Your first boyfriend or girlfriend. You remember how that maybe ended badly? Should you have broken up earlier? There is something that keeps us bound to dysfunctional relationships when we are younger (hopefully we have grown).
In business, why do we repeat these relationship mistakes with our software providers?
Because, even as the relationship ceases to work for us, our optimism hangs in there in hopes it will get better. It doesn’t. This dysfunction often drags out as a co-dependent relationship that both you and your service provider cling to.
Dump it. You will be glad you did. But what are the lessons we learned? You want to avoid your past mistakes. To do that you need to understand you and your vendors responsibilities and boundaries in the new relationship.
And this is how you do it:
Over communicate. Your new relationship is a dance between you and your provider. You spend time together getting to know what you need and how they can help you fulfill all your requirements and wish lists. With most software providers the team that sold you the software is not the one implementing – making that dance even more important with a shifting team.
When we start dating, we shave, shower and put our best foot forward, right? It’s not different with a new software provider. Make sure your best people are a part of the implementation team. Ensure your team does its homework when it comes to current software and operational processes. Meet well in advance with your team to review the findings and map out what you want your future processes to look like before you even engage the vendor. Remember, software is a tool, its up to you how you use it.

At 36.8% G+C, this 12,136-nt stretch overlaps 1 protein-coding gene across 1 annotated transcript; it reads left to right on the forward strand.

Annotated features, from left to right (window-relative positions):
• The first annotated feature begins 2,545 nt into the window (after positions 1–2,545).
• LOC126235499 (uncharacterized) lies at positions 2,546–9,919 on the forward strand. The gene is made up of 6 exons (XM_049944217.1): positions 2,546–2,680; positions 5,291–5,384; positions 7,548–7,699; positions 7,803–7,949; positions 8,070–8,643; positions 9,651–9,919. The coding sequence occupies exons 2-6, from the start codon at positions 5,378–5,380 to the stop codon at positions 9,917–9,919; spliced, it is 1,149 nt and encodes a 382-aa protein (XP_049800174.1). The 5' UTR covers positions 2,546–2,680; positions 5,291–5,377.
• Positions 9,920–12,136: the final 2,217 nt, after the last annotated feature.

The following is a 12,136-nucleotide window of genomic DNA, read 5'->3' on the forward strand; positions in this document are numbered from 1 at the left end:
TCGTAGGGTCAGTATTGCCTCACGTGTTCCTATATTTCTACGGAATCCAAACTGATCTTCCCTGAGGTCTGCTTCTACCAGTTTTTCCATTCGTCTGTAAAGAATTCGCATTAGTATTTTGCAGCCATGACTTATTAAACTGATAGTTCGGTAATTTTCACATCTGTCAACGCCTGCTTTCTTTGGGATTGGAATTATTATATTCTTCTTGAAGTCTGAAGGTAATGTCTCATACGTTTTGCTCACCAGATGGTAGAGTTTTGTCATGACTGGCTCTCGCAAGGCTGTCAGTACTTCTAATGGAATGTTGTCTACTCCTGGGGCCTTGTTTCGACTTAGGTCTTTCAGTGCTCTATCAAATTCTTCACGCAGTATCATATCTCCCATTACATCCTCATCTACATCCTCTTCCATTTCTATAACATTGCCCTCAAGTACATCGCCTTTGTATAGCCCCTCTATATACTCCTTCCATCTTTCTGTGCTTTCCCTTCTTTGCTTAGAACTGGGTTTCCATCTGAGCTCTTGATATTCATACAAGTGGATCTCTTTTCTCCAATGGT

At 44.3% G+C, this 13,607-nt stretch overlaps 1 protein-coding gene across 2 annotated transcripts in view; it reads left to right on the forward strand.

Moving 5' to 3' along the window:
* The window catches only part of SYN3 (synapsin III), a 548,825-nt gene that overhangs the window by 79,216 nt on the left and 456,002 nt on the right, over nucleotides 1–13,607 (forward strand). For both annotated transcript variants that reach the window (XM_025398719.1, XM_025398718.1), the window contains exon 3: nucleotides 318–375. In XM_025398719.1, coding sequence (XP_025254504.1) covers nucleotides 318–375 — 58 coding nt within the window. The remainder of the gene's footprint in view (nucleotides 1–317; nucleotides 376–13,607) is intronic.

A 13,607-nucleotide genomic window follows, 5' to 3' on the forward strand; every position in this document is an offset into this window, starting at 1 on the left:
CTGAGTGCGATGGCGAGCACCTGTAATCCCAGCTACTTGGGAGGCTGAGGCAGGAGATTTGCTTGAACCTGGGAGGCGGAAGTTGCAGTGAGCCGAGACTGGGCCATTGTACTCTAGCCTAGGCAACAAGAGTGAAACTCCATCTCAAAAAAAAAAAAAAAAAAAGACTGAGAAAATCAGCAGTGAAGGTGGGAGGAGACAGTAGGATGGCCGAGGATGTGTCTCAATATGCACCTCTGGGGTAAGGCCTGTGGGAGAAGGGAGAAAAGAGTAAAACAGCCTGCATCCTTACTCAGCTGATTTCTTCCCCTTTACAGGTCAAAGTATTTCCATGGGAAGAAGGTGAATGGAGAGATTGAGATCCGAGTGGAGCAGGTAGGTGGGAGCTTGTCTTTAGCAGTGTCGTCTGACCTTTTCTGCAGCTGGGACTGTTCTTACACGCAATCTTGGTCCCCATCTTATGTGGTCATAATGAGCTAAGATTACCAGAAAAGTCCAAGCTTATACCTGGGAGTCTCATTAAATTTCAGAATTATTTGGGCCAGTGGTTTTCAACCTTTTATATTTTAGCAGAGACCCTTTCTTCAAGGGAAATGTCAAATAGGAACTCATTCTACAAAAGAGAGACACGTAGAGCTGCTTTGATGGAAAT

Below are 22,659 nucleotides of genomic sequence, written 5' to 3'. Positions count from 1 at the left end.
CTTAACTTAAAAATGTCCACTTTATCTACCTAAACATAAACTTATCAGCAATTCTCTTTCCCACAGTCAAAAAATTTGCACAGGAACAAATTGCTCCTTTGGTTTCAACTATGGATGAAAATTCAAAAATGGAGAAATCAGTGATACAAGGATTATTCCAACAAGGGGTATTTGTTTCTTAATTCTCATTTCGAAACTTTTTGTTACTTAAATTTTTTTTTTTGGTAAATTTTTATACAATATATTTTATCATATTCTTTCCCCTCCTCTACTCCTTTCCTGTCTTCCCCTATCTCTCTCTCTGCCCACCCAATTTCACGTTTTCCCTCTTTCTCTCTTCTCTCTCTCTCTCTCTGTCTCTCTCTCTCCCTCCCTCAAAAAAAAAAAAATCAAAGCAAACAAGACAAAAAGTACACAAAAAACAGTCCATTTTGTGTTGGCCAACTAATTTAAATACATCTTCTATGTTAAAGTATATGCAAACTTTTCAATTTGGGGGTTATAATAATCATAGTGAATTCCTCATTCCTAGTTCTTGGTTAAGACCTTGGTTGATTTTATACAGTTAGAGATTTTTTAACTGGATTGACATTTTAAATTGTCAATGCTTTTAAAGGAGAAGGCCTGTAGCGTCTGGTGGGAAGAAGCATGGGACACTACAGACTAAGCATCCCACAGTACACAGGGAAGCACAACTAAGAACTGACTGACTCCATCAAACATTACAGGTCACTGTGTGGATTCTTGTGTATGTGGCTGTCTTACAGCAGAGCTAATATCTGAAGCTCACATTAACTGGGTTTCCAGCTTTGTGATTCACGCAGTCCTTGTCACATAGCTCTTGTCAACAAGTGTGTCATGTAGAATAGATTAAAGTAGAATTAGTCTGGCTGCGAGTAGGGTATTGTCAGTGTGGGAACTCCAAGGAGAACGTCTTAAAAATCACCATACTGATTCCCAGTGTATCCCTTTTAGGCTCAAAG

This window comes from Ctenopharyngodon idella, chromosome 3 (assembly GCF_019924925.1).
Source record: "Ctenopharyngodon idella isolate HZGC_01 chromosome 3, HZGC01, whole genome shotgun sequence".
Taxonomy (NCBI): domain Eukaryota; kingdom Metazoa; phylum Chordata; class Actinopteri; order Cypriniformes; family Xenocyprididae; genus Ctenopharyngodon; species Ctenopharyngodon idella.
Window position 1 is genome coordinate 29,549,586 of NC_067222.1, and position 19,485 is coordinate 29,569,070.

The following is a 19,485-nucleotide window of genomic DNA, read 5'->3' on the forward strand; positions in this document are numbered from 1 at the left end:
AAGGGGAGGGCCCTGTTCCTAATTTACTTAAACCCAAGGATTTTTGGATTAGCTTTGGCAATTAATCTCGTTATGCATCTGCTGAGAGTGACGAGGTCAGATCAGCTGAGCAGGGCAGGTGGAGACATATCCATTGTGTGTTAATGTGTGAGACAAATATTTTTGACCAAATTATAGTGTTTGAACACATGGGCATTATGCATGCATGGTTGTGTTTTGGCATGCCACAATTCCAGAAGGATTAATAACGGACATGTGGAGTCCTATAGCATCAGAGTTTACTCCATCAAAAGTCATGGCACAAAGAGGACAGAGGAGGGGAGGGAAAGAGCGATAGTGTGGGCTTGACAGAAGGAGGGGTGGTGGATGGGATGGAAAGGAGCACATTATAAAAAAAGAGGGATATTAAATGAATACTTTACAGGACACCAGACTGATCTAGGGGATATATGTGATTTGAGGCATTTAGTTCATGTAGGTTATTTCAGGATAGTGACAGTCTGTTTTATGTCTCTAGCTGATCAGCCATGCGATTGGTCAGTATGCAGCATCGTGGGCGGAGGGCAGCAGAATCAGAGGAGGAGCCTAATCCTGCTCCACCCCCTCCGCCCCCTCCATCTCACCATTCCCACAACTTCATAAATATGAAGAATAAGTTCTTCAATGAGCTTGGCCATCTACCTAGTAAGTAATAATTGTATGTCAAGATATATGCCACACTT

You never show up late for the first date, do you? Well same goes here. Make sure you respect the project schedule and keep your word when it comes to action items.
But you are one half of this relationship. Your date (whoops provider) owns the other half. You know what a bad relationship looks like, so you want to be sure you steer clear of that. Here is what you should expect from your provider in this new relationship:
You are not looking for a one-night stand. You want a long-term relationship that will meet your needs. You need to be compatible. The new provider’s staff needs to be knowledgeable in your vertical and engaged in the implementation process. You will instinctively know right away if the assigned team won’t be a good fit. If it isn’t, speak up! Your new provider also needs to commit to project continuity. It is very important that your provider commit resources that will be involved for the entire lifecycle of your project. A revolving door of vendor staff throughout the life of the project will add time, expense and risk to your project.
To build trust in this new relationship your new provider must provide you accurate financial estimates about implementation costs. If they don’t your enmity grow like a relationship with someone who won’t leave the couch and their favorite bag of chips.
Make sure they are punctual. Meeting deliverables on time in the software world is one of the best ways to know you have found a reliable, ethical provider.
Finally, ensure your project has a champion within the software provider. This could be the an executive, sales rep or director of services. Keep this champion on speed dial. The minute you think things aren’t going to plan contact them. Hoping for the best never works out!
Okay, so what have we done here?
We established the ground rules for both parties, we engaged in a meaningful way to build a relationship, and we have created solid lines of communication. That will translate into a happy, healthy relationship where we learn from each other and you both are all stronger in the end.
And who doesn’t like a happy ending?
At Infolog, we believe the sale of our software is just the beginning of a long term, mutually rewarding relationship. Happy customers breed great success stories of the quality of our solutions. Contact Infolog today to find out more!